Mexico from 35,000 Feet and Beyond

I did finally get my sea urchin. It was our last full day in Mexico, the water was calm, so I dove down into the rocky crevices off la playa de Conchas Chinas, and returned with a spiny prize.

It was the biggest one I could find. Yet, it looked smaller than I had thought once I got it onshore. I’d been talking about the erisos for a few days, still Marilu looked surprised when I brought the creature into the kitchen. I searched online how to open it and collect the prized roe. Sure enough, cracking into the shell, I found five small bands of bright orange uni. Eaten straight from the shell, it tasted — like all the seafood we had in Mexico — fresh and of the ocean. I never had a chance to taste the oysters that the rudimentary divers (i.e. guys with a mask and inner tube) were pulling up a stone’s throw from the Casa Tres Coronitas. Something to look forward to next time…

Mi amigo Nat heard that there were lobsters out there in those rock crevices, as well. Mario, the boatman who one morning took us snorkeling, caught an 8-foot marlin the following day. These are some rich, clean, productive waters. The plump camarones we ate several nights were definitely not imported from Indonesia.

I come home feeling inspired to cook. And saddened by the violence afflicting Mexico. I was standing with a vendor on Puerto Vallarta’s river walk, chatting, when he put his hand on my shoulder and sighed. “I hope business gets better.” The news reports of rival narco cartels dumping bodies in the streets of northern cities like Ciudad Juarez and Tamaulipas scare away tourists from one of the most beautiful, fascinating and welcoming places on earth. And the good people of Mexico — which is most of them — suffer.

The morning of the day we were leaving, besides the general desire to get home and get on with life, two things made it easier to go. The first was a classic case of Mexico stomach — or “Montezuma’s Revenge,” as it is popularly called. I think mine was due more to seven straight days of Euphracio’s killer margaritas and a few too many serrano chiles the night before, rather than the usual tap water bacteria suspects. The second was the largest bug I have ever seen, settled on the wall just outside our bedroom. It was the size of an avocado, positively prehistoric — one of those things you see dried and pinned inside a glass frame in a natural history museum. It was as if it was there as a reminder that, as much as we enjoyed our vacation, this was still the jungle and we were gentleman country folk.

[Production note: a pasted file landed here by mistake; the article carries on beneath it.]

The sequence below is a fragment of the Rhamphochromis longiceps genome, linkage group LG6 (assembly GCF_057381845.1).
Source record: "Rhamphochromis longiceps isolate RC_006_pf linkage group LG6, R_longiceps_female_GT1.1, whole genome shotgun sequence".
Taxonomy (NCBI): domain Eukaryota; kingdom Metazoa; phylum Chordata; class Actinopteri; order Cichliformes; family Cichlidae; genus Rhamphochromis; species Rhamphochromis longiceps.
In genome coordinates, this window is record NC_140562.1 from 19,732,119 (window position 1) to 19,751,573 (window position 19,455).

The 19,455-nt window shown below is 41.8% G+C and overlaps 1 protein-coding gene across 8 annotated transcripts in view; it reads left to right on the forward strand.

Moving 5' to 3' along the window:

Flying home over the Sea of Cortez, mainland Mexico out the right side windows and Baja California the left, I feel fortunate to live so close to Mexico’s wonders. In about the same time it takes to fly to Portland — right in the next state of Oregon — I can be sipping tequila and listening to mariachi in a vanilla-scented tropical jungle filled with jaguars, giant anteaters and iguanas.

The “bug”

Back at home, there’s an autumn chill in the air. Our first morning here, still feeling nostalgic, I make chilaquiles. Then we are done for the time, eating ciabatta, proscuitto and tomatoes for lunch, and pasta and wine at the home of dear friends for dinner. In the coming days we will eat sushi, pizza, salads, perhaps some Indian or Chinese food. But it won’t take much to trigger it again — a photo on the screen saver, perhaps, a few strains of ranchera from a radio somewhere, or some pleasantries in español with our gardener, Eloy — and I’ll be in the kitchen, squeezing limes and stirring agave nectar, flattening cornmeal into tortillas, grilling pescado or carne, raising a margarita glass to Marilu and Euphracio and toasting one of my favorite countries on earth.

*   *   *

Marilu’s salsa de Jalisco
makes approximately 1 pint

8-10 medium tomatillos (1 lb.)
2 medium tomatoes (1/2 lb.), cut in half
1/2 white onion, sliced
1 clove garlic
8-12 chiles de arbol (adjust for heat preference)
1 tsp. chicken bouillon powder (optional)
salt to taste

Place the tomatillos, tomatoes, onion and garlic in a saucepan with enough water just to cover, and bring to a light boil over medium-high heat. Cook for 20-30 minutes, until vegetables are soft and half the water has cooked away. Let cool.

On a grill set over a stovetop flame, toast the chiles until they begin to blacken and blister slightly.

Place vegetables from the pot in the blender along with about 1/2 cup of the remaining water. Add toasted chiles and chicken bouillon, if using, plus a teaspoon or so of salt. Blend on high until completely pureed, 30 seconds to 1 minute, depending on blender.

Taste to adjust seasoning (add more salt if needed, or toast and add more chiles to your taste.) Keeps in a container in the fridge for a week or more.

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12 Comments (+add yours?)

  1. pal-O
    Oct 09, 2012 @ 00:32:39

    Uni! Glad you finally got some. Thanks for the “Yanquis en Mejico” series!

    Reply

  2. g
    Oct 09, 2012 @ 03:15:01

    Wow, this is wonderful!

    Reply

  3. Allison
    Oct 20, 2012 @ 02:14:14

    Cool! I’m not really a fan of uni– and I’ve even tried it relatively fresh in several restaurants in Japan– but I definitely wouldn’t pass up the opportunity to try eating it straight from the shell like you got to do! : )

    Reply

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